The thing to remember is that what they are developing here is an interface, not an application. Doing things like dropping data into an application or reading a book would be specific to the particular application, not the interface. As an analogy, some Windows applications allow you to drag and drop items into their windows and will process them accordingly -- others will not. It's the Windows interface that allows you the ability to drag and drop, but it's up to the particular application to interpret what to do with the item once it is dropped.
In the video I linked to, he is working on a screen that would be more practical for a cubicle. Size is not be an issue here -- touch screens are available in many sizes. You probably already use a small one when you take out money from an ATM or an even smaller one if you use a PDA. The difference here is how the points of contact are interpreted, and the information is displayed. Also note that this will replace not only your monitor, but also your mouse and keyboard. That'll give you a bit more space to spread out a larger screen.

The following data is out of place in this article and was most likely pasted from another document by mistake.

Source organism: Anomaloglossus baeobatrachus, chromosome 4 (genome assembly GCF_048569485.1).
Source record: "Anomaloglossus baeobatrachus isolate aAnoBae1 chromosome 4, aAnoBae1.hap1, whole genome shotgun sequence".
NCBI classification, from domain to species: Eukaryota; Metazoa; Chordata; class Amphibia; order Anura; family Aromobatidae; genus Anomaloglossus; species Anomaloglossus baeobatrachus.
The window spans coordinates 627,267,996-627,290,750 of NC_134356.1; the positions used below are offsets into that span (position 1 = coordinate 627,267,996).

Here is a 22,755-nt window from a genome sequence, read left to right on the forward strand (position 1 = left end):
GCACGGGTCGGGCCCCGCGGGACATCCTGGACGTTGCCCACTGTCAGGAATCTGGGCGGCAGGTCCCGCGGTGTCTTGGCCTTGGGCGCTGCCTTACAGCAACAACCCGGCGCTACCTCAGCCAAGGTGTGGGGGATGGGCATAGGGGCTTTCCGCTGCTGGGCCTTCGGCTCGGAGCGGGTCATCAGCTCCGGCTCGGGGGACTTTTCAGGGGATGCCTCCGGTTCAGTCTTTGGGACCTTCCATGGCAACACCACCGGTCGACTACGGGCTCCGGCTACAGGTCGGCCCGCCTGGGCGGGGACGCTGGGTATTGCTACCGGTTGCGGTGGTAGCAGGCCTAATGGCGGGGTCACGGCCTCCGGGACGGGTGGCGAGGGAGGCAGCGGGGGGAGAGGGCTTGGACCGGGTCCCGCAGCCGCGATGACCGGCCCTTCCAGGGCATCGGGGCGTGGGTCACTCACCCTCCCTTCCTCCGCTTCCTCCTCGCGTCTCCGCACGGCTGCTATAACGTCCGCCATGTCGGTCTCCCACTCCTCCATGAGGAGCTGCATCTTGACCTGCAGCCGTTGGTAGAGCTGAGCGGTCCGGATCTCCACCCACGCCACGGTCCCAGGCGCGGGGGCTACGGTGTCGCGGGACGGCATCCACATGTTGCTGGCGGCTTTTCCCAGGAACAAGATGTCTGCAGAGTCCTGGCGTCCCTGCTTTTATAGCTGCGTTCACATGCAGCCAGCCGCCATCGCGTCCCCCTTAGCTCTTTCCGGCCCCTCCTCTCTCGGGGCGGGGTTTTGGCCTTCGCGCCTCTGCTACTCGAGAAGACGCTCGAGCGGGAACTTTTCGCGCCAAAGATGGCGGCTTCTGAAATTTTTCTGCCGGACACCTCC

If you haven't checked out the video I linked, you may want to, as there is at least one thing he does there that I'm sure you will agree has practical applications (perhaps not for your business, but certainly for others). I'm talking specifically about zooming into and entering a 3D map, as well as providing different views such as rainfall or vegetation. But again, the actual application came from (I think) NASA -- they just applied their interface to it to allow for the zooming/rotation via hand gestures.
You are probably right about one thing, though -- they likely can't do some of the more practical stuff yet, simply because the software hasn't been written for the interface yet. They are exploring what can be done with the interface and therefore are developing software which shows off different features of that interface.